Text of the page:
This Business of Torture

Money factory? A prison in Baghdad. / REUTERS

Torture has become an industry in Iraq.

Security forces are picking up Iraqi men–Sunni or Shi’a, it no longer matters–whom they are detaining and torturing for years at a time. All the while, the officers are extorting money from family members sick with anguish over their loved ones.

In a remarkable investigation, the Guardian interviewed 14 detainees and five officers in different branches of the security services. What emerges is a fascinating portrait of a parasitic security empire, in officers men who have paid up to $300,000 a year for security posts take citizens prisoner and torture them mercilessly as way of earning back their investment.

Their demands force families to sell their furniture and beg from friends to pay ransoms that grow larger each time they are fulfilled.

How do they make victims confess? “We hang them from the ceiling and beat them until they are motionless corpses,” one security officer said. “Then they confess.'”

Sweep to Corruption in Iraq: “Your son is being tortured. He will die if you don’t pay.”

High-profile Australian art dealer Ronald Coles had for decades lived the high life – raking in tens of millions of dollars, driving Bentleys and flaunting his lavish lifestyle as one of the country’s leading brokers of Australia’s top artists.

Now, Coles has been arrested and charged with orchestrating a huge multi-million-dollar fraud, which among other things, involved selling the same works of art to multiple buyers. He faces 87 charges tied to the scheme, which has left dozens of victims in its wake across the country.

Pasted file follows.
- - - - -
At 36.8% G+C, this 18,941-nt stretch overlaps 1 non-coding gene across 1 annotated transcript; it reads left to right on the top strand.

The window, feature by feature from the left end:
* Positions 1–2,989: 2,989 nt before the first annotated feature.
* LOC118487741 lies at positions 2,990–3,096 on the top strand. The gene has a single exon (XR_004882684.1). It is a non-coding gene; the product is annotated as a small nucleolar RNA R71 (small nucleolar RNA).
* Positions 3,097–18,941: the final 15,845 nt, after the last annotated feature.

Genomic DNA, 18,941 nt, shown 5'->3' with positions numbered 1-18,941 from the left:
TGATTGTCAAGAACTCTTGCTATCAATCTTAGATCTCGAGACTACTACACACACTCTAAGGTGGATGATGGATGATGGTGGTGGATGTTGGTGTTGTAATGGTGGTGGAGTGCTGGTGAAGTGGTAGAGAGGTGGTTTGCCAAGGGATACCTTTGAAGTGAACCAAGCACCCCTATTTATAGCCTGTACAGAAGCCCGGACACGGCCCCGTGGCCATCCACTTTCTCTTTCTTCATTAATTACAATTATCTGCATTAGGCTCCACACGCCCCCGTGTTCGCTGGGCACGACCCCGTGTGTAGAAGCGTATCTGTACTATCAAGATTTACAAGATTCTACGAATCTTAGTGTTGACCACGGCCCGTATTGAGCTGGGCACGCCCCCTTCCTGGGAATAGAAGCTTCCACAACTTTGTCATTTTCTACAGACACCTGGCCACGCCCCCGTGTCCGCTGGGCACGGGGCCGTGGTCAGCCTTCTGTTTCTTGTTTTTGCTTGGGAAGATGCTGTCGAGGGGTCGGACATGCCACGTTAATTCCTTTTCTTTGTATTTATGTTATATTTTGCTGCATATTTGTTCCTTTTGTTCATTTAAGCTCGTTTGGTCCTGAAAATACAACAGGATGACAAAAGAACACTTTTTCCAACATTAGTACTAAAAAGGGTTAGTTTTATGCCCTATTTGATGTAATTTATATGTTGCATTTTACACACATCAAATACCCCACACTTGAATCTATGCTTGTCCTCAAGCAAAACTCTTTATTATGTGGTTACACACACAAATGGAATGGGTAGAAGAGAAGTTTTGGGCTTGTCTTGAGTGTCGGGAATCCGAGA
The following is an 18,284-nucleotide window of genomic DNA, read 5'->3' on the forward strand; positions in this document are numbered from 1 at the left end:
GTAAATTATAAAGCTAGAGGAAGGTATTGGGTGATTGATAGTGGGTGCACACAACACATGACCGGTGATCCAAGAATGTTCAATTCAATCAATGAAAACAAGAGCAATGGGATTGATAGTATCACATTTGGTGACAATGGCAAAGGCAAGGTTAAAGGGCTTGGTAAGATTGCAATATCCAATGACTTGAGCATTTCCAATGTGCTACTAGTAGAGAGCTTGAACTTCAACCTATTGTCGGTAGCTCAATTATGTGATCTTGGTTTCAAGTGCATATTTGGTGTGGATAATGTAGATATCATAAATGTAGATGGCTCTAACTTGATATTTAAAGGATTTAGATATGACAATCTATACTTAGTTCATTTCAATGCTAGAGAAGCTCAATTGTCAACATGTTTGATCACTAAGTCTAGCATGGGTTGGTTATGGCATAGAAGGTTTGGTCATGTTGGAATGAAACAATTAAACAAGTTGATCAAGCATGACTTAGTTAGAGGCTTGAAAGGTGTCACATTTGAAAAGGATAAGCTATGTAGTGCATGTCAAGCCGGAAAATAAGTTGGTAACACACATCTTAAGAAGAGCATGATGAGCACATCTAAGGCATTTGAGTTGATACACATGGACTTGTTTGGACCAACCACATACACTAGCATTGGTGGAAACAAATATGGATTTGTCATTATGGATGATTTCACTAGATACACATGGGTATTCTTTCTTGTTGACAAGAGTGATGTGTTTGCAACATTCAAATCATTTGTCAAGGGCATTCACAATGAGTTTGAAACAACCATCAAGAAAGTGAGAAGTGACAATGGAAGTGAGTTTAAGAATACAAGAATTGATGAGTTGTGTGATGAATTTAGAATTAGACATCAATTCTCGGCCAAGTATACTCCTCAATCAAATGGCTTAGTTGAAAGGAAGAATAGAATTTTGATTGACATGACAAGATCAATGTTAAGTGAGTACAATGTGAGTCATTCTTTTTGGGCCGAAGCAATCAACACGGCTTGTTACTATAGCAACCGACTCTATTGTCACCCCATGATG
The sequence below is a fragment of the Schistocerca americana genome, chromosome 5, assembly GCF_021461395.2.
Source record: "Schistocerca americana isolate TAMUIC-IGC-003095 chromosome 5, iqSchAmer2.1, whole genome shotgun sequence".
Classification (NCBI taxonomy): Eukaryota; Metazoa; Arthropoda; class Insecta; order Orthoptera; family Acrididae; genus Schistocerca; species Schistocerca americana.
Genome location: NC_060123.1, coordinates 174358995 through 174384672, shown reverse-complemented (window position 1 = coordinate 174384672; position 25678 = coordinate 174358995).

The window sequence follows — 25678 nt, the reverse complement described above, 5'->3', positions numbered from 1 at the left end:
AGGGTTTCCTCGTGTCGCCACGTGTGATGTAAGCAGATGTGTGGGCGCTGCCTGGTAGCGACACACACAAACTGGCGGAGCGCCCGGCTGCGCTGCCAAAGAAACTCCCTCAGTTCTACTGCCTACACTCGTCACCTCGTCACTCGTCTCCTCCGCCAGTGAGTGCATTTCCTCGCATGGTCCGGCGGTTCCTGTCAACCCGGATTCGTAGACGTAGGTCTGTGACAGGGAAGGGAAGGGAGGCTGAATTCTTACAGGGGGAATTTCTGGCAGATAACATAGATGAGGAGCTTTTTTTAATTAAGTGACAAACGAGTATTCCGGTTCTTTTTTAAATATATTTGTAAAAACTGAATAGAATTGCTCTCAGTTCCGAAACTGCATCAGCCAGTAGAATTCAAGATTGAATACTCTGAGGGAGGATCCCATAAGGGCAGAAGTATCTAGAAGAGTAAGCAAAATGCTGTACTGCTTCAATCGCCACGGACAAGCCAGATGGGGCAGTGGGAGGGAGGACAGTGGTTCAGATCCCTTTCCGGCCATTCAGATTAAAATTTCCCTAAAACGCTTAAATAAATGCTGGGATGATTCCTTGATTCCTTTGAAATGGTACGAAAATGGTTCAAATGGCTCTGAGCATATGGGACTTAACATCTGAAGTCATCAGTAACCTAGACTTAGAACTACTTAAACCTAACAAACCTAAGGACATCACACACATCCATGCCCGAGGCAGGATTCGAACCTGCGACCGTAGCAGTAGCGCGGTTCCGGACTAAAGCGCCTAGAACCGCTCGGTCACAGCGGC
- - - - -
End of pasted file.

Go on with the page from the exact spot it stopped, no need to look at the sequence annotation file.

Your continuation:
As The Chronicle — based in Ballarat, Australia — reports, Coles advertised nationwide for years, “offering clients an opportunity to boost their life savings by investing in art, which he bought, exhibited and sold on their behalf.” Since the artwork remained in Coles’ own gallery, he was able to sell them to multiple owners without them realizing they were being duped.

If convicted, the 64-year-old faces up to 10 years in prison.

Sweep to Art dealer arrested over fraud

Albania's former prime minister, ilir Meta, greets supporters. / REUTERS

Former Albanian prime minister Ilir Meta was acquitted Monday on corruption charges tied to pressuring the country’s economic minister over a hydroelectric power station deal.

Meta was forced to resign last year when the allegations surfaced, as protesters took to the streets.

In an odd twist to the case, there was actually video of Meta allegedly doing the deed. As the AP reports, former Economy Minister Dritan Prifti – who was on the receiving end of the pressure -had “released a video that he said documented the March 2010 incident.” Meta’s defense? He claimed the tape was “fabricated.”

Whether the acquittal will affect Albania’s chances of joining the European Union remains unclear. But EU officials have cited the country’s failure to root out corruption as an impediment to its admission.

Sweep to Albanian ex-premier acquitted of corruption charges


Diana Jean Schemo

Diana Jean Schemo

Diana Jean Schemo is president and executive editor of 100Reporters, and the founder and co-director of the Double Exposure Film Festival and Symposium, the United States' only investigative film festival.